This study compared the ultrastructural differences of term placentae from human pregnancies resulting from assisted reproductive technology (ART) with term placentae from spontaneous human pregnancies. Term placentae were taken from women who had undergone an ART procedure (n = 8) and matched with term placentae from women who had had a spontaneous pregnancy (controls, n = 15). Using light microscopy (LM) and transmission-electron microscopy (TEM), terminal villi were evaluated with respect to the placental blood barrier, fetal capillaries, villous stroma, as well as cytotrophoblasts and syncytiotrophoblasts (ST) along with their substructures. No obvious differences were found between the ART-derived and control placentae when LM was used. With TEM, however, differences in the ultrastructural features were seen in the ART-derived placentae, specifically degenerative alterations of the terminal villi, mainly in ST, including a thicker placental barrier, decreased apical microvilli, and increased multiple vacuoles. The results demonstrate that some ultrastructural differences exist between ART-derived and control placentae with respect to the placental blood barrier, which may suggest maternofetal traffic downregulation following ART treatment. Further studies are required to understand the ultrastructural changes and their potential functional aspects in ART pregnancies.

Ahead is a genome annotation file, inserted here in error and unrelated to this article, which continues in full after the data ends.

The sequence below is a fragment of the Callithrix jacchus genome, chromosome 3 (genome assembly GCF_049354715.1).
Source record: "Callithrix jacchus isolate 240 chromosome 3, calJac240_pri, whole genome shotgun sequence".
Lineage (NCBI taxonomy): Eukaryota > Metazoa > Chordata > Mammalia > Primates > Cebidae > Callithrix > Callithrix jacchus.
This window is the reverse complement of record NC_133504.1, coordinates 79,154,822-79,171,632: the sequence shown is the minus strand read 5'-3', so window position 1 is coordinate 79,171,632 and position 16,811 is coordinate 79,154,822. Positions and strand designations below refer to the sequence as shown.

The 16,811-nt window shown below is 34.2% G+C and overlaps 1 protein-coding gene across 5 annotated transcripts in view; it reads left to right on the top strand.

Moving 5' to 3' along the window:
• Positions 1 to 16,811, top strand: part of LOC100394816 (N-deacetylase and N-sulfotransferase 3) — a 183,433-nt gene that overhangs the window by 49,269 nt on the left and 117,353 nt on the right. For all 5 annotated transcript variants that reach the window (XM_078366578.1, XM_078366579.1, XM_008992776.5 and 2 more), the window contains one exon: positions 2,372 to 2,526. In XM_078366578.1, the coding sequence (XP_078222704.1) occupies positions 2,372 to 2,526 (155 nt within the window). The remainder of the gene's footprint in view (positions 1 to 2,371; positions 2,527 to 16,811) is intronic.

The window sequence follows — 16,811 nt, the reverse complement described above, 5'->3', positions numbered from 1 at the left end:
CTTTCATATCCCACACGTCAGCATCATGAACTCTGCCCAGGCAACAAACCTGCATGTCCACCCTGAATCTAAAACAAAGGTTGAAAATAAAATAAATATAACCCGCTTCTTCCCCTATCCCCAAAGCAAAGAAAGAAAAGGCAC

Thickening of the placental barrier, decreased density of apical microvilli, and increased number of vacuoles observed in syncytiotrophoblast have been detected in term placentae derived from women who have undergone assisted reproduction indicating downregulation of maternofetal exchanges in their placentae.